Greetings from New Scotland!
It has been a little over 5 months now, since Agnes and I packed up and moved out to the east coast. I can’t believe so much time has passed already. Part of me feels like it was just last week, but so much has happened in that time that I know it has been much longer.
I’ve settled into a new routine and I’m getting used to this new pace of life. I’m meeting such a variety of people and getting to know the locals – they sure are friendly. It’s easy to see that we’re not in Kitchener when you walk down the street here – no one told me there were so many pirates in Cape Breton! I’ve acquired a new hobby since coming out here. When you meet someone new, they automatically try to place you: Who are you? Who are you related to? Where is the connection, however distant it may be, between us? And when you don’t have any relatives in the area and you have zero connections to the community you’ve just moved into, it really boggles them why you’ve chosen to move to rural Cape Breton. If I had a quarter for every time someone said to me, “why did you move here?” I’d have at least a few dollars (and a couple loads of laundry on the go).
When this was all coming together, back in September and October, I thought it would be one big adventure, but I was so incredibly wrong. In reality, it’s hundreds – thousands even – of tiny, little adventures. Each day holds so much potential for adventure and learning, and I want to embrace it all.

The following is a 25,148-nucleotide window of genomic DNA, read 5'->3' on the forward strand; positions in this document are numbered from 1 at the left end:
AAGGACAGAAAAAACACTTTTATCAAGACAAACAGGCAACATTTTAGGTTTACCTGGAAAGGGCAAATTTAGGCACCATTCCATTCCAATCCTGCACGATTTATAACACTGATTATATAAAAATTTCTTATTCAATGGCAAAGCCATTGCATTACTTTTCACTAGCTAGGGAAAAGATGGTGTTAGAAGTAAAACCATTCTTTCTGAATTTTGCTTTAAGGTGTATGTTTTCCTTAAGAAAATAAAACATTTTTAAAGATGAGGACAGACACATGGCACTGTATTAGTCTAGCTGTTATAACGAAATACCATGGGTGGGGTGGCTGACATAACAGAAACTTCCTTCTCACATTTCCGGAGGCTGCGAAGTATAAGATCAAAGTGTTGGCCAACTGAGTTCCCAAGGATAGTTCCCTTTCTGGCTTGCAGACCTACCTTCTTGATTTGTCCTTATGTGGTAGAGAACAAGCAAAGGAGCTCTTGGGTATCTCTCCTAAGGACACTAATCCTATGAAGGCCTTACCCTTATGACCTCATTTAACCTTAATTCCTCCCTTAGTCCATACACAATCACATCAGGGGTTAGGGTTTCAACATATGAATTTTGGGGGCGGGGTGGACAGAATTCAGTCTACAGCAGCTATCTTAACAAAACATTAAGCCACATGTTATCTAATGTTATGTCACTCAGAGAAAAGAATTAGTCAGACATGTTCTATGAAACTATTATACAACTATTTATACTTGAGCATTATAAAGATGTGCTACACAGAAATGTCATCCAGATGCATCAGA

(I’m totally eating bacon while I write this – just thought you should all know the truth)
There are certainly some things I miss…my family and friends, coffee shops, the predictability of Ontario weather. And not driving places. Seriously though…one day I decided I wanted to go to Winners to find some clothes for work, so I drove an hour and a half to get to the nearest one. Each way. The idea of walking somewhere would require a significant time commitment and shoes that have already been broken in.
Despite the occasional homesick feeling, I’ve learned a lot and there’s a lot I have yet to do and learn. I’d like to try my hand at surfing, squid jigging, the fiddle, and maybe even making friends with a seal! But there will be time for that. Spring is right around the corner…just past another snowstorm or two. Possibly some rain…for sure a bit more wind. It’s there somewhere, I’m sure.
The main reason I opened this chapter in the novel of my life was for a job. After 13 years of public school, 5 years of university, and 1 year of college, I was offered a full time job, in my field, working with the population I wanted to work with, doing something I enjoy and something that has a positive influence on the lives of those around me…how could I say no? It was scary, exciting, and a huge step, and I’m so glad I took it. I look forward to going to work in the morning and I’ve seen myself grow in my abilities and confidence, even in this short time. I’ve also been blessed to have some wonderful colleagues on their own Nova Scotian adventures. They bring comedy, sanity, and friendship to my life. This place is a lot better with adventure buddies.
For now, I’ll bid you all a fond adieu. Agnes is my only roommate and she isn’t very chatty, so I’m certain you’ll hear from me again. But until then, I’ll leave you with a few of my many lessons:
- Seafood – when fresh and cooked well – is actually pretty good (I’ve checked trying lobster, crab cakes, deep fried clams, muscles, salmon and scallops off the to do list)
- Metal measuring spoons look suspicious to airport security
- Flying with a rabbit is apparently very uncommon and draws a lot of attention
- Oat cakes. Need I say more?